Professional writers and interviewers will intuit that the process of writing Bessie's life wasn't as easy as it sounded in my crafted, finished stories. In reliving her life for me, Bessie shared meandering, circular memories in the way of a frail elderly woman. I never asked Bessie to "sit" for me so I could do my audio recordings all at once, and certainly not in a formal setting. We weren’t doing Meet the Press. I conducted the recorded interviews at very wide intervals. We had lots of informal talks in between, during and after which I took notes and penned my deeper impressions in my notebooks.
During the first three years of my own travels for Hear Me Roar (1990 to 1993), often I called Bessie from the road. Our many telephone chats were penned in my journals, as were our talks between Miami and Manhattan when I was at home. Bessie's mind wandered, so she did not tell stories in a complete or linear order. Patiently, I read between the lines of her fragmented speech and learned, Never underestimate the mind and motives of this uncanny elder.
With my years of narrative writing and editing skills, I structured and crafted the raw primary material of Bessie’s meandering memories into a storyline, including selected anecdotes and quotes from Bessie as told directly to me. With my informed perspectives, my personal experience of Bessie and other embedded ingredients, I interpreted, or translated, the raw material into original narrative works of prose. This was basically my creative and intellectual process in bringing the story of Bessie Stringfield to life on the blank page and on the bare computer screen. Having known Bessie personally, I wrote the woman as she truly was.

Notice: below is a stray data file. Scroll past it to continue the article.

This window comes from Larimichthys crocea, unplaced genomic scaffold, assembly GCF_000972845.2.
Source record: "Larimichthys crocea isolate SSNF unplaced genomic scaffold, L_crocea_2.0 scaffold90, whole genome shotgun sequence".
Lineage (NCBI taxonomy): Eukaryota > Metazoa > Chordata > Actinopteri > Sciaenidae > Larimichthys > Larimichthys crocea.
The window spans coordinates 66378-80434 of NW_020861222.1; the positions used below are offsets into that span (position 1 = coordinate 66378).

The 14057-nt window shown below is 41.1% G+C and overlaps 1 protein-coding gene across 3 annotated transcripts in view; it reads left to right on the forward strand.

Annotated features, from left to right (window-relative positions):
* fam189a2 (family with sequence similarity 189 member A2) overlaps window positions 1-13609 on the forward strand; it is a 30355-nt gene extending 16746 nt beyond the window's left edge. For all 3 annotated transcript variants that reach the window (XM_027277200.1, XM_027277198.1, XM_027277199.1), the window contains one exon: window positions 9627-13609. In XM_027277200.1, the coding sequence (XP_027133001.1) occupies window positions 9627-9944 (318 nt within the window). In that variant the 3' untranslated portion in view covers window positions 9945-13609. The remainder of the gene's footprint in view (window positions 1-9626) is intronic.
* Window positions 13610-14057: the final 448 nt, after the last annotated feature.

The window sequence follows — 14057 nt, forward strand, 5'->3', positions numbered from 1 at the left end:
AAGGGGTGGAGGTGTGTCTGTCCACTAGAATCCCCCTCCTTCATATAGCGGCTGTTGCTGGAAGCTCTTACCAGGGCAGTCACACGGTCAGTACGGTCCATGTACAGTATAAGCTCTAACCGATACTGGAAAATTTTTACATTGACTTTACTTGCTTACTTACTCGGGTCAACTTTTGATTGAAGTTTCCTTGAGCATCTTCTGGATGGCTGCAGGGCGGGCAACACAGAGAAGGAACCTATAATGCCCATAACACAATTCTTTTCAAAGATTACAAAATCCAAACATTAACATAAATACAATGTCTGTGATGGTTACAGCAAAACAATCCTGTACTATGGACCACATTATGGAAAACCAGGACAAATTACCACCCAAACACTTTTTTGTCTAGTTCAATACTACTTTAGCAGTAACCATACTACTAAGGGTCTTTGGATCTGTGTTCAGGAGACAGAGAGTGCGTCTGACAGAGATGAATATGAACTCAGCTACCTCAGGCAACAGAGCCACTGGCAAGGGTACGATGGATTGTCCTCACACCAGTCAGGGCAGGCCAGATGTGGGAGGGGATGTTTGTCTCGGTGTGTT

Bessie and I had each lived our prime years on the road as women in a male-dominated milieu. We did not abide by our families' dictates, so our choices led to challenges we each had to face alone. Bessie's challenges were much harder than mine, since the obstacles she faced were greatly compounded by racial prejudice on top of gender bias. Bessie and I saw each other as stubborn, imperfect women. Despite our obvious differences, we basically understood each other—which helped us get past potential rough spots in the relationship between a subject and her biographer when the two are also friends. Bessie was a role model, a friend and even a muse. At the same time, I acknowledge something Bessie had in common with most heroines, heroes and with the rest of us: flaws and conflicts.
During my friendship with Bessie and as our legacy project unfolded, I came to feel that Bessie needed a title, even if just between us two. I thought of her as My African American Queen of the Road. One day, when I trotted that title out in conversation, Bessie cackled with glee and bemusement. Characteristically, she said, “If you say I am a queen in your mind, I won’t take away how you feel. But if I am any kind of queen, it is because Jesus put me there. He is the King. His mother Mary is The Queen. I know those Dominican nuns in Brooklyn taught you that.”
True enough. The nuns of St. Edmund grammar school also drill-instructed the lost art of penmanship, a futile effort on their part with me. Even as a kid, my scrawling was barely legible since it could never keep up with my racing thoughts, then or now. Still, for me there has always been something intimate about the relationship of thoughts and words to pen and paper. Thus, the remembrance of Bessie's legacy began with the quiet scribbling of a single pen—literally—on blank sheets of legal paper and in spiral-bound notebooks. I wrote her eulogy for American Iron and first drafts of Bessie Stringfield: The Color Blue and other stories for Hear Me Roar in longhand (cursive script).
While writing and musing on Bessie in between my road trips, I sipped endless cups of coffee as I sat in a window booth at Socrates, a small Greek diner in Tribeca in Lower Manhattan, where I lived at the time. Often, my motorcycle was parked outside on the sidewalk. I held a day job as a writer for a non-profit foundation and moonlighted as a freelance writer for women's magazines. After the diner, I returned to my apartment and fine-tuned my longhand drafts in my buzzy computer with its box-shaped monitor and floppy disks. In 1993, I snail-mailed Bessie's eulogy to American Iron. I took the subway uptown to bring the floppies with Bessie B. Stringfield: The Color Blue and, eventually, all of Hear Me Roar to Crown Publishing, an imprint of Random House.